Bear with us...
My apologies that RFTR was down yesterday—despite Blogger's claim that the upgrade to "The New Blogger" would take only a minute or two, it took pretty much the whole day. We're good to go now, though.

Also, both Tanstaafl and I are on vacation for the next few days, with somewhat limited access to the internet. I have a post I've been working on that I hope to post over the holiday weekend, but may not appear until early next week.

We'll do our best, but please bear with us.

Monday, December 18, 2006

Iraq: Constructive Chaos
I was out of the loop for most of the weekend due to Christmas shopping and several hours of hanging new artwork in my apartment.

When I did pull my head up for some air (and some news) I discovered that the current talk in foreign policy circles is for a plan to send another 30,000 troops to Iraq to turn the tide. That seems to be overly optimistic and somewhat irrational thinking to me.

If we are going to persist in trying to stabilize the country, then we either need to triple the number of troops (impossible with only American forces) or at the very least, change the rules of engagement as Mr. Hanson suggests.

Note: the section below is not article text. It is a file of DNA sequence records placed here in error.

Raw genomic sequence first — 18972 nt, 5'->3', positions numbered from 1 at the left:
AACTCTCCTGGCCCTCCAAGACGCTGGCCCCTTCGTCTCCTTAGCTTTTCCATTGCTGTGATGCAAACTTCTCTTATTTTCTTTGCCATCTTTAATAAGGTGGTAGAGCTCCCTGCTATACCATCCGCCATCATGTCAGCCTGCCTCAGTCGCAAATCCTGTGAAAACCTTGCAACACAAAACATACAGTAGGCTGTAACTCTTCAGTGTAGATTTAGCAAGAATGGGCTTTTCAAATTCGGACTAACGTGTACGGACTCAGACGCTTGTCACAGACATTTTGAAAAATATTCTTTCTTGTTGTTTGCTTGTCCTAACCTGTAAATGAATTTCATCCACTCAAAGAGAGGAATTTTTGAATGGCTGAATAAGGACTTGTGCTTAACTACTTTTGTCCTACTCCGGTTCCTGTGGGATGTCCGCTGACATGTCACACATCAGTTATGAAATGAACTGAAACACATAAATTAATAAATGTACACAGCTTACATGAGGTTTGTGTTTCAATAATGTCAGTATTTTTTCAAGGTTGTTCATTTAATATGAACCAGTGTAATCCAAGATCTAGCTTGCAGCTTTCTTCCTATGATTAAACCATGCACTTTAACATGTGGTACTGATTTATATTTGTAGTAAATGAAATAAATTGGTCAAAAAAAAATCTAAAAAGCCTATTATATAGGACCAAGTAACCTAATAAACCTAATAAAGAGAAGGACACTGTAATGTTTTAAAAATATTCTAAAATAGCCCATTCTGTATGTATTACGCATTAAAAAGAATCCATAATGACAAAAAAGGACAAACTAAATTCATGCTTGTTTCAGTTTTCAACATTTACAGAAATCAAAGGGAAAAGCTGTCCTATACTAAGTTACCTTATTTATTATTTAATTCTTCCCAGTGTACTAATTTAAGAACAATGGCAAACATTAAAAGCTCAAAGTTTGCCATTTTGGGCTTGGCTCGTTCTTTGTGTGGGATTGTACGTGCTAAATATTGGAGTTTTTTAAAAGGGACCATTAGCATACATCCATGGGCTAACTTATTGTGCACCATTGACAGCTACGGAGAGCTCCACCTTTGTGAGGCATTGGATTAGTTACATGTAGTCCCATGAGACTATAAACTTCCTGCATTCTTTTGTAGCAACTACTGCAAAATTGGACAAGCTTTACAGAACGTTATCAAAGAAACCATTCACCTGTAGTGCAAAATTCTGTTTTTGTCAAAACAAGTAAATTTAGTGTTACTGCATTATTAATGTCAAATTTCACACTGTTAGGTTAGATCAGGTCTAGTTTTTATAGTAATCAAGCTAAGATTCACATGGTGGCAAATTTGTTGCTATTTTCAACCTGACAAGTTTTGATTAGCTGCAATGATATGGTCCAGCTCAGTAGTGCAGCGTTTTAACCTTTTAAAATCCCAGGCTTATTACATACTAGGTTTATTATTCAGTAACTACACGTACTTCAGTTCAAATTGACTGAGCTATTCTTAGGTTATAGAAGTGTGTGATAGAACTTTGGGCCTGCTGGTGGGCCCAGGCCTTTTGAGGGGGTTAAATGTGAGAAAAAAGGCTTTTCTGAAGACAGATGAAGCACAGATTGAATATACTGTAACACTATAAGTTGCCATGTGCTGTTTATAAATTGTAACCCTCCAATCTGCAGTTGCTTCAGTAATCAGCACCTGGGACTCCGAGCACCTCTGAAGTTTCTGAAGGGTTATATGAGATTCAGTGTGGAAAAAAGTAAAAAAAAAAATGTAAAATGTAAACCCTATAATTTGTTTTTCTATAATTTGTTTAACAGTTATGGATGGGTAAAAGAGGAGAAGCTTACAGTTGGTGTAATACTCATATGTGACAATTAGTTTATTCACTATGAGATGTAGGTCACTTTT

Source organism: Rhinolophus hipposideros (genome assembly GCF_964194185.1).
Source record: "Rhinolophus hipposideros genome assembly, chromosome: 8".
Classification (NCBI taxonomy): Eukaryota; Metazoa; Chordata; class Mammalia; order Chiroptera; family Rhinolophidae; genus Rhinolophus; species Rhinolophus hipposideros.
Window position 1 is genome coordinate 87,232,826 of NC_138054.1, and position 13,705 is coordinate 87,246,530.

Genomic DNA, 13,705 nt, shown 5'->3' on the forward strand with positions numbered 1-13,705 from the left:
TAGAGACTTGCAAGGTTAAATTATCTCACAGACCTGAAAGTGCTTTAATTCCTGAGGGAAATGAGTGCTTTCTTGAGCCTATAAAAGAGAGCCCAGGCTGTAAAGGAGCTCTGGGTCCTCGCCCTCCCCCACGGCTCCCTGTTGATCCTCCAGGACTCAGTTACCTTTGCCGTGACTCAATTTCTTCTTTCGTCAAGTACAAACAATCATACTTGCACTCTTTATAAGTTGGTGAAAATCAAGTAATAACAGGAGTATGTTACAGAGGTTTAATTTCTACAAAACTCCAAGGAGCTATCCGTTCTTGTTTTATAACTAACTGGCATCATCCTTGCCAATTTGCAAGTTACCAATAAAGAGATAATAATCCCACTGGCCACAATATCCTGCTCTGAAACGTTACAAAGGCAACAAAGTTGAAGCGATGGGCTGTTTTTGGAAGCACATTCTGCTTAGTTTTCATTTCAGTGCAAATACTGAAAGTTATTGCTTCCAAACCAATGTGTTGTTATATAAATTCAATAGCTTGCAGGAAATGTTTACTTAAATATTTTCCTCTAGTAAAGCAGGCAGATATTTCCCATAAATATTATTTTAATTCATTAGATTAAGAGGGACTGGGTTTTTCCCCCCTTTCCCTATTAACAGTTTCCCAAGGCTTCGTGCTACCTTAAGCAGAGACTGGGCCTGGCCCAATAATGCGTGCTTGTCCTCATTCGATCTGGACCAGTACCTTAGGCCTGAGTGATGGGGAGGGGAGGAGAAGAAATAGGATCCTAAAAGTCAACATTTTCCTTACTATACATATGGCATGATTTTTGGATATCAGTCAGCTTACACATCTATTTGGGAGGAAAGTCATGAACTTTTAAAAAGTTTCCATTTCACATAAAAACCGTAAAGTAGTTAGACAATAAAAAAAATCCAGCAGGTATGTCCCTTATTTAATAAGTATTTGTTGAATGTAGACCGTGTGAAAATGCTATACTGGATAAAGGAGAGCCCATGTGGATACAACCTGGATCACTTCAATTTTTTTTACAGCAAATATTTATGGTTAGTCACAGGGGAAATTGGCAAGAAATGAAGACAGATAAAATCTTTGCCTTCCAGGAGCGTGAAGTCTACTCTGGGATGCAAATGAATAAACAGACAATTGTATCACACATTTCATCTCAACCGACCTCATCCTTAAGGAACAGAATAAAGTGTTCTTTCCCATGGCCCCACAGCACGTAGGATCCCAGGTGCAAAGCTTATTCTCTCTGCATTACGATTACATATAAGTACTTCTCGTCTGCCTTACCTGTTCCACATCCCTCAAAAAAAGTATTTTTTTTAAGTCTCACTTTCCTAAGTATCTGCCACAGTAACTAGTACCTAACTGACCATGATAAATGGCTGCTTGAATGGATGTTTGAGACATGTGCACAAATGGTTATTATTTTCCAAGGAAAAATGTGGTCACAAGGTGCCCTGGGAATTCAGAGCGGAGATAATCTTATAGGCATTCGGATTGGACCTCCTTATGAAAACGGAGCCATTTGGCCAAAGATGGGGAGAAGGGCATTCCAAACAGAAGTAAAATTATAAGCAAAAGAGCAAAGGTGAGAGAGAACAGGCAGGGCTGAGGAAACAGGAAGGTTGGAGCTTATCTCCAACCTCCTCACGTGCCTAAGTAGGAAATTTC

I do not however, think either option will work. I continue to believe that the only achievable option in America's national security interests is to get regional powers such as Iran, Syria, and Saudi Arabia engaged in Iraq.

However, unlike John Kerry, by getting them engaged, I do not mean that we should show up in Tehran on our knees and promise to ease sanctions and rhetoric if they help stabilize the country. Instead, I would allow those nations to engage each other as Iraq becomes the central battlefield in a region-wide conflict to establish a new Caliphate.

Some have argued (including myself) that Iran and Syria know that a chaotic Iraq is not in their long-term interests. Mr. Hanson disagrees:

Iran's own military commanders praise the present violence there for tying down American forces, and presumably giving them a pass to continue their bomb-making, whether nuclear or IEDs.
While this makes sense, the conclusion that I would draw, is that Iran will find the chaos in Iraq troublesome if it is no longer "tying down American forces."